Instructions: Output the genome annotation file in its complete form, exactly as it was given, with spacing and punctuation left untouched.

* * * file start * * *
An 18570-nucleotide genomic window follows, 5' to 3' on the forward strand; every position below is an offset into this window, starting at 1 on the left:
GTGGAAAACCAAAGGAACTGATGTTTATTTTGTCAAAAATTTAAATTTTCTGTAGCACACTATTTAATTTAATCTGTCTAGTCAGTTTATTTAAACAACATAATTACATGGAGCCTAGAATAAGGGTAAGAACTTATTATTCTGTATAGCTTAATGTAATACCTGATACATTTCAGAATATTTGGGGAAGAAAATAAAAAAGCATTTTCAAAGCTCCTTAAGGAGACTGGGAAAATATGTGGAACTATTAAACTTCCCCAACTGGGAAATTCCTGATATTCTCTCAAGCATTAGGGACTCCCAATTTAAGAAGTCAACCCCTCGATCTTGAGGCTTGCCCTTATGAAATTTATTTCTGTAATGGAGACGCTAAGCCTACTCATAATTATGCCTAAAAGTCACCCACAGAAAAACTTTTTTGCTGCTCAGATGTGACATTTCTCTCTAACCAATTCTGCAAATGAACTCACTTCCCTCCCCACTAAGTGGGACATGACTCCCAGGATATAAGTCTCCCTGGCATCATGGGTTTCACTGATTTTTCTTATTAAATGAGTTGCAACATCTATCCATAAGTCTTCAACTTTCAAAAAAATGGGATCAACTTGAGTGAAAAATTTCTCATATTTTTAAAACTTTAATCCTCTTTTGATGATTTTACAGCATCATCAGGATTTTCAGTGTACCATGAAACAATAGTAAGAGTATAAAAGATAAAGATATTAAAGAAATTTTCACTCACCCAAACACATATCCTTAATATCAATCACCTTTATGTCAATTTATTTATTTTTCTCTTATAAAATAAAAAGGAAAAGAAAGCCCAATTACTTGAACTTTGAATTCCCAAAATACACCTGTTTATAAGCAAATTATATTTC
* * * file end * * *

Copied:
An 18570-nucleotide genomic window follows, 5' to 3' on the forward strand; every position below is an offset into this window, starting at 1 on the left:
GTGGAAAACCAAAGGAACTGATGTTTATTTTGTCAAAAATTTAAATTTTCTGTAGCACACTATTTAATTTAATCTGTCTAGTCAGTTTATTTAAACAACATAATTACATGGAGCCTAGAATAAGGGTAAGAACTTATTATTCTGTATAGCTTAATGTAATACCTGATACATTTCAGAATATTTGGGGAAGAAAATAAAAAAGCATTTTCAAAGCTCCTTAAGGAGACTGGGAAAATATGTGGAACTATTAAACTTCCCCAACTGGGAAATTCCTGATATTCTCTCAAGCATTAGGGACTCCCAATTTAAGAAGTCAACCCCTCGATCTTGAGGCTTGCCCTTATGAAATTTATTTCTGTAATGGAGACGCTAAGCCTACTCATAATTATGCCTAAAAGTCACCCACAGAAAAACTTTTTTGCTGCTCAGATGTGACATTTCTCTCTAACCAATTCTGCAAATGAACTCACTTCCCTCCCCACTAAGTGGGACATGACTCCCAGGATATAAGTCTCCCTGGCATCATGGGTTTCACTGATTTTTCTTATTAAATGAGTTGCAACATCTATCCATAAGTCTTCAACTTTCAAAAAAATGGGATCAACTTGAGTGAAAAATTTCTCATATTTTTAAAACTTTAATCCTCTTTTGATGATTTTACAGCATCATCAGGATTTTCAGTGTACCATGAAACAATAGTAAGAGTATAAAAGATAAAGATATTAAAGAAATTTTCACTCACCCAAACACATATCCTTAATATCAATCACCTTTATGTCAATTTATTTATTTTTCTCTTATAAAATAAAAAGGAAAAGAAAGCCCAATTACTTGAACTTTGAATTCCCAAAATACACCTGTTTATAAGCAAATTATATTTC